A recent survey from the Federation of Small Businesses predicts just under 5% of its members will close in 2021. With the government reporting some 5.9 million small businesses in the UK, this means we could be looking at some 250,000 insolvencies over the coming period.
Some 1400 firms responded to the FSB’s survey, which also recorded 58% of businesses predicting an overall reduction in profitability, and nearly 25% of businesses having reduced the number of employees since the start of last year. 14% say they’ll be cutting numbers again within three months.
Insolvency expert Simon Renshaw of AABRS commented: “Clearly FSB’s figures outline a likely eventuality that is of deep concern to the economy, and the men and women struggling to keep their businesses afloat in such uncertain times. The economic data, combined with challenging trading conditions in the worst affected sectors such as hospitality, means the UK’s business failure rate is likely to rise beyond anything in living memory.’
Only the Vaccine Can Get the Economy Back on Track
Speaking in the House of Commons this week, Chancellor Rishi Sunak pointed out that the government’s emergency support measures were helping protect British business, while adding that the COVID-19 vaccine was the “most important economic lever” to get the economy back on track.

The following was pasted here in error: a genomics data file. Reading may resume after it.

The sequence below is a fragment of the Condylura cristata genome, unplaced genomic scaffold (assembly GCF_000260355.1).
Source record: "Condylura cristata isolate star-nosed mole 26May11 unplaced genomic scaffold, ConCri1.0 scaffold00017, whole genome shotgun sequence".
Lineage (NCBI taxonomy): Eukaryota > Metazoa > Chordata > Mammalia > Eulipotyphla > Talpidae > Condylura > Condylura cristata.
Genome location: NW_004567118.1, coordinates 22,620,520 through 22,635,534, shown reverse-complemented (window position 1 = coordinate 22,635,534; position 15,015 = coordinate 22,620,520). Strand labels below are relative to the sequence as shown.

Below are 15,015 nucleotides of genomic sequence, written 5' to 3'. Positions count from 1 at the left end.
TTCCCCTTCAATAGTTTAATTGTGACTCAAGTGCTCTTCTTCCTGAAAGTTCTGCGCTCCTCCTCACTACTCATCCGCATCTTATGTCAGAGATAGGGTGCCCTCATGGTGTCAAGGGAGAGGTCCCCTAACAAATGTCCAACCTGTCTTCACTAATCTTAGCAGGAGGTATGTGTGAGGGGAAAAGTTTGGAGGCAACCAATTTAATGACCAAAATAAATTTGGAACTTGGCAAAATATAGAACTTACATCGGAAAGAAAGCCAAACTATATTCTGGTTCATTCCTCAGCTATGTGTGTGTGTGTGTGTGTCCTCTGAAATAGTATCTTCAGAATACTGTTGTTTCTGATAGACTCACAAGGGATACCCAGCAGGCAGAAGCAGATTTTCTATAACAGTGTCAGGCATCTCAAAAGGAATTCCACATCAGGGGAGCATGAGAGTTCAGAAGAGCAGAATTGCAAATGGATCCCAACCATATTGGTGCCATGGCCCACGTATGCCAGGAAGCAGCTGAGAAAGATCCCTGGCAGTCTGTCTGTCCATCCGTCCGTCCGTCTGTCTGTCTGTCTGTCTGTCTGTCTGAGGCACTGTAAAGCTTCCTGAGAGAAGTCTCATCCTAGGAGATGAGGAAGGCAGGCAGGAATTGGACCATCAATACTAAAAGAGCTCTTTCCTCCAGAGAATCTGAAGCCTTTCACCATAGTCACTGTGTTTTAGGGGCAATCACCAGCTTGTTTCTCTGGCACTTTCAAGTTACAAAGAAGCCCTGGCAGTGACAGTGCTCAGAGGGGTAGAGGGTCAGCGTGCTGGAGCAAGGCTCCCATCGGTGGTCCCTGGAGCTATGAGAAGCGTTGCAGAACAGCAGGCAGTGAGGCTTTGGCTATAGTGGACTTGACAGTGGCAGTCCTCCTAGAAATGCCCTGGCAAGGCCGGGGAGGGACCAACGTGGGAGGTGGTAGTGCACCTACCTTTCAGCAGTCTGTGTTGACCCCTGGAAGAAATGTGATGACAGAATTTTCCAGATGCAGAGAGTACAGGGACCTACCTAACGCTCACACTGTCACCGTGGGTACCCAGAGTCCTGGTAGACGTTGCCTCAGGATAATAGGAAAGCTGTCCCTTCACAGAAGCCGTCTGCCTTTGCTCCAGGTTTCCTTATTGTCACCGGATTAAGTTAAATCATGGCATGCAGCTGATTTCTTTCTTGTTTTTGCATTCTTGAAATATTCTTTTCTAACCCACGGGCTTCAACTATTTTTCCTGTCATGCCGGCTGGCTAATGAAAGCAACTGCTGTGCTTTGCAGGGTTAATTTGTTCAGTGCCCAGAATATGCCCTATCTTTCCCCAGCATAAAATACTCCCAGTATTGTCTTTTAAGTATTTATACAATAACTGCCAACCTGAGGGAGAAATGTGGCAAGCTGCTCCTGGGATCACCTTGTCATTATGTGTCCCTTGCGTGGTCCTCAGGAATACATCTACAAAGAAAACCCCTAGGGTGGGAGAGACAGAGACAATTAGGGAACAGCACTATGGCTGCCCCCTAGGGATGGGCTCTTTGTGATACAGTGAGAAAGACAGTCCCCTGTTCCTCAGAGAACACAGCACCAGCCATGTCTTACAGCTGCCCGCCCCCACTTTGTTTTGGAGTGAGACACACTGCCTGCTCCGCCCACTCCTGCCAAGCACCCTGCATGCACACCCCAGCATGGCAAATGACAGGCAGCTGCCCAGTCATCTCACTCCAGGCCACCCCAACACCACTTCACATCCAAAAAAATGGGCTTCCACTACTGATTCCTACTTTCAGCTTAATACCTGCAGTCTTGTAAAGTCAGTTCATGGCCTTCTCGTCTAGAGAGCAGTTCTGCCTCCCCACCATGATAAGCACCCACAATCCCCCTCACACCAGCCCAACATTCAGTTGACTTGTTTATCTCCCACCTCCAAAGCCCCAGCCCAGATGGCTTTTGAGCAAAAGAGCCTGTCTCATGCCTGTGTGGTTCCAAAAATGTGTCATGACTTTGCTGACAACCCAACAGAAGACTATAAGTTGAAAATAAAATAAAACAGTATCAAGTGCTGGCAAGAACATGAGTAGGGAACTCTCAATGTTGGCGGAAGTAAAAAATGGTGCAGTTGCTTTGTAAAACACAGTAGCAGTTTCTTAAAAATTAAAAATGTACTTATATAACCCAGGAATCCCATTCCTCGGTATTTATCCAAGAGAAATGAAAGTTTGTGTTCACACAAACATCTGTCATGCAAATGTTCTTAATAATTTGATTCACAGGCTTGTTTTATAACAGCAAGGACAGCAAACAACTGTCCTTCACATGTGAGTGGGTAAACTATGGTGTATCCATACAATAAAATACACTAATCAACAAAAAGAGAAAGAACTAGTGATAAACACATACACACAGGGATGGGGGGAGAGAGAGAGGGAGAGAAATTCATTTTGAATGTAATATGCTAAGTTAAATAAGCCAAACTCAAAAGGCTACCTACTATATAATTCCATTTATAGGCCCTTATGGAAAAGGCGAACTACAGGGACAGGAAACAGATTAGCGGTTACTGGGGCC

FSB chairman, Mike Cherry, however, suggested the government needed to offer more to stave off the impending deluge.
“The development of business support measures has not kept pace with intensifying restrictions. As a result, we risk losing hundreds of thousands of great, ultimately viable small businesses this year, at huge cost to local communities and individual livelihoods.
The FSB’s press release goes on to outline a 5 point plan by which they’d like to see the government supporting small businesses. These include further small business cash grants, directors income support, as well as a German style scheme with balances reimbursements against revenue loss.
Things Will Get Worse Before they Get Better
In an update to MP’s last Monday, Chancellor Rishi Sunak cautioned that things are likely to worsen before we begin to turn the corner. No more support would be forthcoming before the budget on March 3rd, he added, saying: “The budget is the appropriate place to consider those [measures] given the scale of the response and indeed the fact that all of our major avenues of support have been extended through to the spring.”